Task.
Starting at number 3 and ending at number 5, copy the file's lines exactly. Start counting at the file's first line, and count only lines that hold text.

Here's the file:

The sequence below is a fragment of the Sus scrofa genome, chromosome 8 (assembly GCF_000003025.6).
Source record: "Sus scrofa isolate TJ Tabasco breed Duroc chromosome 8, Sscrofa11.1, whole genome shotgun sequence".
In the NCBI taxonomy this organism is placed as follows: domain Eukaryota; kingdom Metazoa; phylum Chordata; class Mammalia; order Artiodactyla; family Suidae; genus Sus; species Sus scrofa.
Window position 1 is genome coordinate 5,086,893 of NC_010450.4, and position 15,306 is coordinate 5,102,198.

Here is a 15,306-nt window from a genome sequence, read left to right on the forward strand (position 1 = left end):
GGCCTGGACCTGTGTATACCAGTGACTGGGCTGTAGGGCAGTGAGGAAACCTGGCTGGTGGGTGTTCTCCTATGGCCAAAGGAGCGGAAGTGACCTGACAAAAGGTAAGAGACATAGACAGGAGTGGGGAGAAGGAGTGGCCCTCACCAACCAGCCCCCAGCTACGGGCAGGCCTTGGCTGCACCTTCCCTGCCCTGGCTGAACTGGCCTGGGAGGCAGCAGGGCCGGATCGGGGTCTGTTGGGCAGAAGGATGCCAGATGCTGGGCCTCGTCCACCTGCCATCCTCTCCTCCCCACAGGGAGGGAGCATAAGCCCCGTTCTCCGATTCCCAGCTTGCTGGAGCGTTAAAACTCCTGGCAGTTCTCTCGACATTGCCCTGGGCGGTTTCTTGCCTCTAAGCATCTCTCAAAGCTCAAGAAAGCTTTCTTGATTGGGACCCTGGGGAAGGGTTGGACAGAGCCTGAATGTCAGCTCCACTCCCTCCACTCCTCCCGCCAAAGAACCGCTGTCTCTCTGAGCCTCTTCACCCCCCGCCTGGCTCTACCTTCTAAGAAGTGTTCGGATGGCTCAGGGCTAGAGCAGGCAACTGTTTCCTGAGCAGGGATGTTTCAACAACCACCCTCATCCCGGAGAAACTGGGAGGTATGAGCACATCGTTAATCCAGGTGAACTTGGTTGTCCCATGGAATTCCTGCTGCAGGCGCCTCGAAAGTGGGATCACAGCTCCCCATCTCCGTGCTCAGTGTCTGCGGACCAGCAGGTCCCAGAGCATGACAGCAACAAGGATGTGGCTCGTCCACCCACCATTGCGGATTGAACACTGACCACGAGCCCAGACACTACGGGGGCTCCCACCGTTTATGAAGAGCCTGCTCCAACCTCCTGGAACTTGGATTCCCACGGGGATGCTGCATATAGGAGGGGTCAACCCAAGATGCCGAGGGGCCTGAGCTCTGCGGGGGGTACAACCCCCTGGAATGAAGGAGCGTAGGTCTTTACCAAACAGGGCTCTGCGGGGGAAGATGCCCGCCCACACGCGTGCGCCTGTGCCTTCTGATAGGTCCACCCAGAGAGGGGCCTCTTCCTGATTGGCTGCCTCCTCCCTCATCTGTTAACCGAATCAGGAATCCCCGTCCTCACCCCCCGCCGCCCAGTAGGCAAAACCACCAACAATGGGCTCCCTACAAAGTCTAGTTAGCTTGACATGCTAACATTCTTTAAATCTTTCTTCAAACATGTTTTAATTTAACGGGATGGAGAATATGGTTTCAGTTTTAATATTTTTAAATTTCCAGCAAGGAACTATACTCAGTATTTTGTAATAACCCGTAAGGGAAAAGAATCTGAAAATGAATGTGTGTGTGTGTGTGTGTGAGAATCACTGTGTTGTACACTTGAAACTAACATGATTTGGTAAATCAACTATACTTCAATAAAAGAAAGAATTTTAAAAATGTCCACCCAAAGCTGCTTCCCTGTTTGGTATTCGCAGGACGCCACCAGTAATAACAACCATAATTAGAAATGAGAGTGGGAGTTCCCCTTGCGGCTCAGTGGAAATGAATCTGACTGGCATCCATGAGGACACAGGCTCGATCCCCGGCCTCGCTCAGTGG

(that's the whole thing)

In the NCBI taxonomy this organism is placed as follows: domain Eukaryota; kingdom Metazoa; phylum Chordata; class Mammalia; order Artiodactyla; family Suidae; genus Sus; species Sus scrofa.
Window position 1 is genome coordinate 5,086,893 of NC_010450.4, and position 15,306 is coordinate 5,102,198.

Here is a 15,306-nt window from a genome sequence, read left to right on the forward strand (position 1 = left end):